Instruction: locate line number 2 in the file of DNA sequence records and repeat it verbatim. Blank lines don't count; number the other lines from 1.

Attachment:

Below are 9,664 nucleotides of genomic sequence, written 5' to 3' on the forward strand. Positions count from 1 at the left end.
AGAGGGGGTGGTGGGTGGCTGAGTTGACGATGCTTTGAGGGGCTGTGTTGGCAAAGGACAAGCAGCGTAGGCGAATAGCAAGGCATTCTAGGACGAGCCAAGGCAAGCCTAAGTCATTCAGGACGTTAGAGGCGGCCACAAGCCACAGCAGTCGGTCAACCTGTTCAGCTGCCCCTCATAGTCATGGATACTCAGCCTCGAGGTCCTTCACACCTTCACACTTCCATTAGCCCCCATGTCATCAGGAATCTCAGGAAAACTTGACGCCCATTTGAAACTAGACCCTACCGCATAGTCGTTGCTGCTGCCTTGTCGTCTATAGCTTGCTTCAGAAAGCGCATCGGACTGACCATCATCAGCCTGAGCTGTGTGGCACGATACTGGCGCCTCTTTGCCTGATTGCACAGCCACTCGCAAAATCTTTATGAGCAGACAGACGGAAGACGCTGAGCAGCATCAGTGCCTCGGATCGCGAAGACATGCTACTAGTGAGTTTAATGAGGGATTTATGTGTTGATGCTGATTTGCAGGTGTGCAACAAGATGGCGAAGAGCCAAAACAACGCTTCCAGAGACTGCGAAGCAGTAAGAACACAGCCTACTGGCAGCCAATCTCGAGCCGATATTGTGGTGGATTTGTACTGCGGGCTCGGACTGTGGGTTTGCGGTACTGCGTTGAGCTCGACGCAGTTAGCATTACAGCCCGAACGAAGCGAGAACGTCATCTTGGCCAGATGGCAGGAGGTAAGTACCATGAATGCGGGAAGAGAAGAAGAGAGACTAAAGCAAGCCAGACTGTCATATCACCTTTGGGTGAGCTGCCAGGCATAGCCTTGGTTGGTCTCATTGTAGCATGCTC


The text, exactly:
AGAGGGGGTGGTGGGTGGCTGAGTTGACGATGCTTTGAGGGGCTGTGTTGGCAAAGGACAAGCAGCGTAGGCGAATAGCAAGGCATTCTAGGACGAGCCAAGGCAAGCCTAAGTCATTCAGGACGTTAGAGGCGGCCACAAGCCACAGCAGTCGGTCAACCTGTTCAGCTGCCCCTCATAGTCATGGATACTCAGCCTCGAGGTCCTTCACACCTTCACACTTCCATTAGCCCCCATGTCATCAGGAATCTCAGGAAAACTTGACGCCCATTTGAAACTAGACCCTACCGCATAGTCGTTGCTGCTGCCTTGTCGTCTATAGCTTGCTTCAGAAAGCGCATCGGACTGACCATCATCAGCCTGAGCTGTGTGGCACGATACTGGCGCCTCTTTGCCTGATTGCACAGCCACTCGCAAAATCTTTATGAGCAGACAGACGGAAGACGCTGAGCAGCATCAGTGCCTCGGATCGCGAAGACATGCTACTAGTGAGTTTAATGAGGGATTTATGTGTTGATGCTGATTTGCAGGTGTGCAACAAGATGGCGAAGAGCCAAAACAACGCTTCCAGAGACTGCGAAGCAGTAAGAACACAGCCTACTGGCAGCCAATCTCGAGCCGATATTGTGGTGGATTTGTACTGCGGGCTCGGACTGTGGGTTTGCGGTACTGCGTTGAGCTCGACGCAGTTAGCATTACAGCCCGAACGAAGCGAGAACGTCATCTTGGCCAGATGGCAGGAGGTAAGTACCATGAATGCGGGAAGAGAAGAAGAGAGACTAAAGCAAGCCAGACTGTCATATCACCTTTGGGTGAGCTGCCAGGCATAGCCTTGGTTGGTCTCATTGTAGCATGCTC